Rita Wong and the Jade Mask is a curious story. It has this whimsical feel that has whispers from a wide range of modern MG influences, of Pages & Co, Podkin and Stubbs and Dragon Detective meets with portal magic, tumbling into a strange magical world like The Midnight Hour trilogy.
It’s very different from most MG I’ve read, and offers older tweens and young teens a glimpse into post-modern literature from the safety of MG.
Rita Wong has relocated back to England after years in Hong Kong, now in a dreary wintery Morecambe, when a cafe waitress gifts her a green ring with curious symbols she begins an adventure as she follows an anthropomorphic down on his luck dragon detective into an alternate realm Neon City.
We follow a series of strange occurrences that leads Lester and Rita to investigate and form a strong relationship and get, almost, to the centre of the problem.
The city’s tropical weather system was cruel to visitors and not forgiving to its citizens. It certainly took some getting used to, as did the labyrinth of streets.
The plot unravels in these short little tableaus. Dreamlike stream of consciousness style of writing, at first disorienting then hypnotic with abstract moments of zen-like ‘flow’ and quiet stillness of mindful observation.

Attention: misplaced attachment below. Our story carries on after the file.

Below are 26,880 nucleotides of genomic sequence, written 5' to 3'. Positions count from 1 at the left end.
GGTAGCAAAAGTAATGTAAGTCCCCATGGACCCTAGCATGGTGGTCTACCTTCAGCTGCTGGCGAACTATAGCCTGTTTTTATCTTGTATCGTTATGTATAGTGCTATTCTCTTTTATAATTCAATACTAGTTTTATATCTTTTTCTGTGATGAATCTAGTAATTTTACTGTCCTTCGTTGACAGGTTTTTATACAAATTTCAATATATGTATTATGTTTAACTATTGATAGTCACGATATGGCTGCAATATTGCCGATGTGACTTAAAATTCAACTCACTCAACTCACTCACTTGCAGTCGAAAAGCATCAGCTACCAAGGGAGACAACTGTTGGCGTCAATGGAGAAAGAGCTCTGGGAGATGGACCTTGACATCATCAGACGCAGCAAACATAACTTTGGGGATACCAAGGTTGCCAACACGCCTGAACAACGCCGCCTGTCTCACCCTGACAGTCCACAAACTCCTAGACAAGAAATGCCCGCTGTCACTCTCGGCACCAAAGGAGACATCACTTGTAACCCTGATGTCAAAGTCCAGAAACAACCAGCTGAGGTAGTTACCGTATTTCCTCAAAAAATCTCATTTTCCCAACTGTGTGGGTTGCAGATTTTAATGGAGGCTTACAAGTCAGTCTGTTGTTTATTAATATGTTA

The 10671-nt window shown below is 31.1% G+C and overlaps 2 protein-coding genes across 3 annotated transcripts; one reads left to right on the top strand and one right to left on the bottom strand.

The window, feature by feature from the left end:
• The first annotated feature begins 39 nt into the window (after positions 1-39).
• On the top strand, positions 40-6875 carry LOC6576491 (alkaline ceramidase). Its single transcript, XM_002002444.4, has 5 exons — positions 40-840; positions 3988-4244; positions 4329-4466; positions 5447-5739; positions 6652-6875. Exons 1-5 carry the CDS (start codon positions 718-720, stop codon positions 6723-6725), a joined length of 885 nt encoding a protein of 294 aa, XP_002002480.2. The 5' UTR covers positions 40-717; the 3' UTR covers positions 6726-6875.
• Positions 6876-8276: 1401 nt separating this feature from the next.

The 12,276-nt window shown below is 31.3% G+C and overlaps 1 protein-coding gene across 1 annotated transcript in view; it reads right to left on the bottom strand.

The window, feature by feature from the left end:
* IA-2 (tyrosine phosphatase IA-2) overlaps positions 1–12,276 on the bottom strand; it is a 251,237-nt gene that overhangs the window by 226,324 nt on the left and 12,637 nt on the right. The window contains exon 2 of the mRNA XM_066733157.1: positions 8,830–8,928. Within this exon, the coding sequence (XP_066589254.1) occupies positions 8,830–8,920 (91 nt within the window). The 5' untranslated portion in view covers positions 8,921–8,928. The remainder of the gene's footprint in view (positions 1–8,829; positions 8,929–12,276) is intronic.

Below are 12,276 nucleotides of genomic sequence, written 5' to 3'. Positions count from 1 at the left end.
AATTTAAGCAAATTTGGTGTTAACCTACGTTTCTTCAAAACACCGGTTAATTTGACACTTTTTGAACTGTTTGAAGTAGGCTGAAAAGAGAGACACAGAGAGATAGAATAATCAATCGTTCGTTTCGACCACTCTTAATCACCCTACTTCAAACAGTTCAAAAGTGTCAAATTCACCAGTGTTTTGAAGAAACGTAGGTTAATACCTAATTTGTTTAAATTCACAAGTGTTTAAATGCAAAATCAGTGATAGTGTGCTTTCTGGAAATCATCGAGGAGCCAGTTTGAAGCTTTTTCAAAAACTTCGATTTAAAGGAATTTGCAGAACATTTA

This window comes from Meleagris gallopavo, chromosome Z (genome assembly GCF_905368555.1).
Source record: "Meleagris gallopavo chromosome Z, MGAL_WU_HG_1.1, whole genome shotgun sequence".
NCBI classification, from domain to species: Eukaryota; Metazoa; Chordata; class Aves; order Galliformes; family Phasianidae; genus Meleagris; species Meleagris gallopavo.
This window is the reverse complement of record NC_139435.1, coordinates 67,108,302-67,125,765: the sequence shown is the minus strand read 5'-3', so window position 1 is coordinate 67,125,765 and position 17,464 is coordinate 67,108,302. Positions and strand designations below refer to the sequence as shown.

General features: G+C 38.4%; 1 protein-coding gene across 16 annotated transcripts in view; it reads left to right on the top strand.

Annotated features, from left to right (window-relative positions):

These series of seemingly separate vignettes converge upon an intertwined plot and would appeal to those who think their children would enjoy old film-noir movies, or the sightly more modern interpretations through Tarantino in Pulp Fiction and his work with Rodriguez and Frank Miller in Sin City (both of course not appropriate for children!!), but if you thought that the storytelling style with overlaying plots, thematic repeats & iconography would click, then this is a great primer for later enjoyment of modern literary fiction and noir crime thrillers.
He followed a dark blue path at the rear of the club. It led him through a crimson orchard. The apples there were covered with a sheen from the night’s chill.
The tale is steeped in Mark’s experience of the Far East, with references to red throughout, lucky 8, and events happening in Korea, Singapore along with names and artefacts, we have a fully realised world with the experience of one foot in the rich past of heritage and a foot in the futuristic ‘Neon’ urban world.
Whilst it may be a curious experience at first, it’s a shift of change and perspective for readers wanting something different; we like Rita are confused then charmed by this world beyond the mundane, and the short snappy chapters keep the pace throughout to keep you thinking, one more chapter.
Please take the time to check out the other stops on the tour.
Rita Wong and the Jade Mask- Mark Jones with illustrations by Seamus Jennings is published by Everything With Words